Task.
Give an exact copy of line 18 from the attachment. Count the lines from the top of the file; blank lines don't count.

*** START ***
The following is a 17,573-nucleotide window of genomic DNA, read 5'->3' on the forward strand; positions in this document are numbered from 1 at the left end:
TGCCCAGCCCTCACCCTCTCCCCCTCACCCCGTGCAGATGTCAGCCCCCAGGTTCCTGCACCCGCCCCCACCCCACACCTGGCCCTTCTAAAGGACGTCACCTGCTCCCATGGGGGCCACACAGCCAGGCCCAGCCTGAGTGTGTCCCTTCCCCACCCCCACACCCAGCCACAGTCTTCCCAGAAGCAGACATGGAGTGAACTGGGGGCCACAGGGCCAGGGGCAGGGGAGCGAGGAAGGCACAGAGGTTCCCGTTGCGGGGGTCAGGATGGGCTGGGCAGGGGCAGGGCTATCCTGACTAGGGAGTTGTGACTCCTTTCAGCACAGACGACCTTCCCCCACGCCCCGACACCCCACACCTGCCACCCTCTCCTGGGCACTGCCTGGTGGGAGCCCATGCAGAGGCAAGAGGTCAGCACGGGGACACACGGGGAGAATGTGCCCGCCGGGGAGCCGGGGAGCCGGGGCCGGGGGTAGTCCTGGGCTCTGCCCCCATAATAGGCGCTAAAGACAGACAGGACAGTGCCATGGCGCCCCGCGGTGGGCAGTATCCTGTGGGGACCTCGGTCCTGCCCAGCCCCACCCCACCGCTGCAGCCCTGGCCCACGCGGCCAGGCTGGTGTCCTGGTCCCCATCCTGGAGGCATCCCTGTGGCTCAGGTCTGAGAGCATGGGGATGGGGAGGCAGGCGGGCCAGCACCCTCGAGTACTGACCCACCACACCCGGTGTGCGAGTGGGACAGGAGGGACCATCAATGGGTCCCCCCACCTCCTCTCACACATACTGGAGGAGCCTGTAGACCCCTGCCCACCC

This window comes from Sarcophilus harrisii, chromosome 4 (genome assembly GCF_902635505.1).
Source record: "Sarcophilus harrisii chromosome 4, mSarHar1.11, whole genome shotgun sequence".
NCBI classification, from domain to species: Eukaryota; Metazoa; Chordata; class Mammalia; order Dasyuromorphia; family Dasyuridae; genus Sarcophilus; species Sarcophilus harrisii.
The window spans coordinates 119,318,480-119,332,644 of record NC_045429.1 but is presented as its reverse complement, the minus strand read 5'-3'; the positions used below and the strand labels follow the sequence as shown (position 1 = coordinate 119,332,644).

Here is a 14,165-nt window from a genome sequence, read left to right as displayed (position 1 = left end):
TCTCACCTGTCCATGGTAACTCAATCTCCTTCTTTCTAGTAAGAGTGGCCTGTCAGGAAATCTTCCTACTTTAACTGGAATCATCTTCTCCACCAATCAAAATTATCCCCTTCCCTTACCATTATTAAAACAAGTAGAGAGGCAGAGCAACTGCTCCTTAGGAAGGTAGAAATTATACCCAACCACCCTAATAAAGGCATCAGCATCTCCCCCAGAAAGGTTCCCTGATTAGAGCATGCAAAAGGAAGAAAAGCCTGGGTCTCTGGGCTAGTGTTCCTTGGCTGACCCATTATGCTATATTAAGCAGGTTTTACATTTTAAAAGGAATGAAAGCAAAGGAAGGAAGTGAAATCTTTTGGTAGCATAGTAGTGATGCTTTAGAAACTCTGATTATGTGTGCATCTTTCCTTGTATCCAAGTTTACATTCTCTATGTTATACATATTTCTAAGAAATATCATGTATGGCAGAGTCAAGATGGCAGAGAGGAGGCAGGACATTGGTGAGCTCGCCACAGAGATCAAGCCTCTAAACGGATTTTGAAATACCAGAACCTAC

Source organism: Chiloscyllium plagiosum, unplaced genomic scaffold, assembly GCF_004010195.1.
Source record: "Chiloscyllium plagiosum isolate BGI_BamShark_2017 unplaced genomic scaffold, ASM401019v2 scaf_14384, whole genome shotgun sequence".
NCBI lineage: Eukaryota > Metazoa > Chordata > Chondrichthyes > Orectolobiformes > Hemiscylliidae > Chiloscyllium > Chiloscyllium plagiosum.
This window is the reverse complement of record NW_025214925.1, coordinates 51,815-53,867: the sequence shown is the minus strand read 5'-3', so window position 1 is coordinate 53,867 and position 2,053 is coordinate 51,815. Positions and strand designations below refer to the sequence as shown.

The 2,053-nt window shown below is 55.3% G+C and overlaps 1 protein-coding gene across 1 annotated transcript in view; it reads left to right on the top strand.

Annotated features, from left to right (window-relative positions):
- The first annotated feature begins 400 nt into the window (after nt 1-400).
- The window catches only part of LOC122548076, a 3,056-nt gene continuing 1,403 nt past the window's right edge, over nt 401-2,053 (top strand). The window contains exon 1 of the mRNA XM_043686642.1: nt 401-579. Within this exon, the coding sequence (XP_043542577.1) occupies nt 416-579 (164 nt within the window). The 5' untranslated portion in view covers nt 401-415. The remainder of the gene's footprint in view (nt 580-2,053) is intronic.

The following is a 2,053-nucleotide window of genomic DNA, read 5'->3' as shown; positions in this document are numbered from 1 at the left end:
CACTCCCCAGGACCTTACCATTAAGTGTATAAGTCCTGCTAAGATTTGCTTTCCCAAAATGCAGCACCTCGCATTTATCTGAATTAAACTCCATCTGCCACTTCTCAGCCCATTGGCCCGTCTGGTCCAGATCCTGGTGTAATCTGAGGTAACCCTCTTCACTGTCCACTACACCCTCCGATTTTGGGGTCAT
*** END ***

CACTCCCCAGGACCTTACCATTAAGTGTATAAGTCCTGCTAAGATTTGCTTTCCCAAAATGCAGCACCTCGCATTTATCTGAATTAAACTCCATCTGCCACTTCTCAGCCCATTGGCCCGTCTGGTCCAGATCCTGGTGTAATCTGAGGTAACCCTCTTCACTGTCCACTACACCCTCCGATTTTGGGGTCAT